The 1911 census record for Hudcar House is interesting, as it reveals a somewhat unconventional lifestyle.  He lists himself (the 1911 census was the first one where householders completed their own details) as single, aged 49, and also in the house that night were a visitor, namely Harriet Althea Salt, aged 49, single, born in Wem, Shropshire and a 'temporary servant' Percy James Fogg, age 23, 'Insurance agent but out of employment', born in Walkden, Lancashire. Percy Fogg was the youngest son of Thomas Edward Fogg, a provision merchant's assistant; Percy was listed back in 1901 as 'cotton cop packer's assistant'. Cops are the product of a cotton spinning mill: a cop is a bobbin on which the spun yarn is wound for delivery to the looms in the weaving process.

Marriage and later life

1911, the year the medallion was made, was a year of major life changes for John Walker, which no doubt inspired the creation of the medallion. A marriage entry tells the story:
On 23 September 1911, at St Margaret's Church, Westminster, by the Rev. H.F. Westlake, minor canon of Westminster Abbey, John Walker, of Hudcar House, Bury, eldest son of the late William Walker of Wythburn, married Caroline Louisa, elder daughter of the late Edward Etches of Litchurch Grange, Derby and of Mrs Huddlestone, St. Mildred's Court, Westgate-on-Sea, Kent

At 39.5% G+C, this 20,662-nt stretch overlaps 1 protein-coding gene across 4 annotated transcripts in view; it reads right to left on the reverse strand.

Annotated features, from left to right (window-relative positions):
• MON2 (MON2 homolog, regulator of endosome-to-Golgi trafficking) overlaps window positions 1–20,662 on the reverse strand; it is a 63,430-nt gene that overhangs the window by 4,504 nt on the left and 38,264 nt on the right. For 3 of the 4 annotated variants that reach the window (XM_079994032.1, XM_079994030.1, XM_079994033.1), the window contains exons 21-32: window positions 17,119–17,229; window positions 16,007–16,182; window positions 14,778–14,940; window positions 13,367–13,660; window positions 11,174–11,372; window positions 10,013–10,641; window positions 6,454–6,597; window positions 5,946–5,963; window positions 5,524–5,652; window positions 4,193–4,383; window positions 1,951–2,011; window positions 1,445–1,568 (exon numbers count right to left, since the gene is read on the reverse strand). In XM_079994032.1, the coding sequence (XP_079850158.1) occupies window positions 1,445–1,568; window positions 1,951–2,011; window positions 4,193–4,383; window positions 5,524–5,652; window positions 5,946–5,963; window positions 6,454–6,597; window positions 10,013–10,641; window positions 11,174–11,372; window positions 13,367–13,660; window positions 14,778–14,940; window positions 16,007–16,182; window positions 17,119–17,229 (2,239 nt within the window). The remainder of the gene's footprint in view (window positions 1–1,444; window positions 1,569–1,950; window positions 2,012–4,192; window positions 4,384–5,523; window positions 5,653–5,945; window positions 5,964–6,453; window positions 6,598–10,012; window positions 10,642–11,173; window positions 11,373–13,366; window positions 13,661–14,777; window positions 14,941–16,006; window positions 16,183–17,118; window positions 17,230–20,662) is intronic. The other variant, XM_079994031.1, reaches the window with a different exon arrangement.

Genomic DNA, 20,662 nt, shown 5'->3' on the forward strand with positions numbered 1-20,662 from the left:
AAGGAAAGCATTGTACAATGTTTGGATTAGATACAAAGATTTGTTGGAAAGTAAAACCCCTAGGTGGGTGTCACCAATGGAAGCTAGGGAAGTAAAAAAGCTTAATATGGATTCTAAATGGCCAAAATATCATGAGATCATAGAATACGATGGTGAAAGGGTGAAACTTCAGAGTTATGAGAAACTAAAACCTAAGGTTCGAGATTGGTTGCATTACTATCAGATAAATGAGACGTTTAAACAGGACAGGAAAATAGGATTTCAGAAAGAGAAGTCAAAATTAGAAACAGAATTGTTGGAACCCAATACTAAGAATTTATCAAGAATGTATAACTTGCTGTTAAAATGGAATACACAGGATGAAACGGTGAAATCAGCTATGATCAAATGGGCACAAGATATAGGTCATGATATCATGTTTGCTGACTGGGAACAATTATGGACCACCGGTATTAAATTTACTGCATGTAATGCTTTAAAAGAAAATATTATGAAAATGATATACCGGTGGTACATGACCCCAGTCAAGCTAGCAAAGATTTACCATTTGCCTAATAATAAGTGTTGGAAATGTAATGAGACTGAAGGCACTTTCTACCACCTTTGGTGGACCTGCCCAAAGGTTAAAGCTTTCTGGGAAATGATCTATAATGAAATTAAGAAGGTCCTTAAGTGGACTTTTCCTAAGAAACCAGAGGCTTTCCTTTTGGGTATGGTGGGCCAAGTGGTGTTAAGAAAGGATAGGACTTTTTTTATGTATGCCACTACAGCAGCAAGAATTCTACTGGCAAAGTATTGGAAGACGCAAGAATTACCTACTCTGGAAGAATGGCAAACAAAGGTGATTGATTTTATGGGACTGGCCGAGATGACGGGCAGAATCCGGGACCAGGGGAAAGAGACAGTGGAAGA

The census tells us that in April 1911 Caroline Louisa Etches was living alone, aged 36, in St Mildred's Court, Sea Road, Westgate-on-Sea (a small seaside town near Margate), a single 'gentlewoman with private means' - alone, except for three live-in servants, a cook, parlourmaid and sewing maid. A Mrs Huddlestone is mentioned on the other page of the form, however, maybe she was ill.

Westgate has poetic claim to fame as the subject of a 1930s poem by John Betjeman, but it's not clear how Caroline met John Walker years earlier; could she have been a fan of his poetry?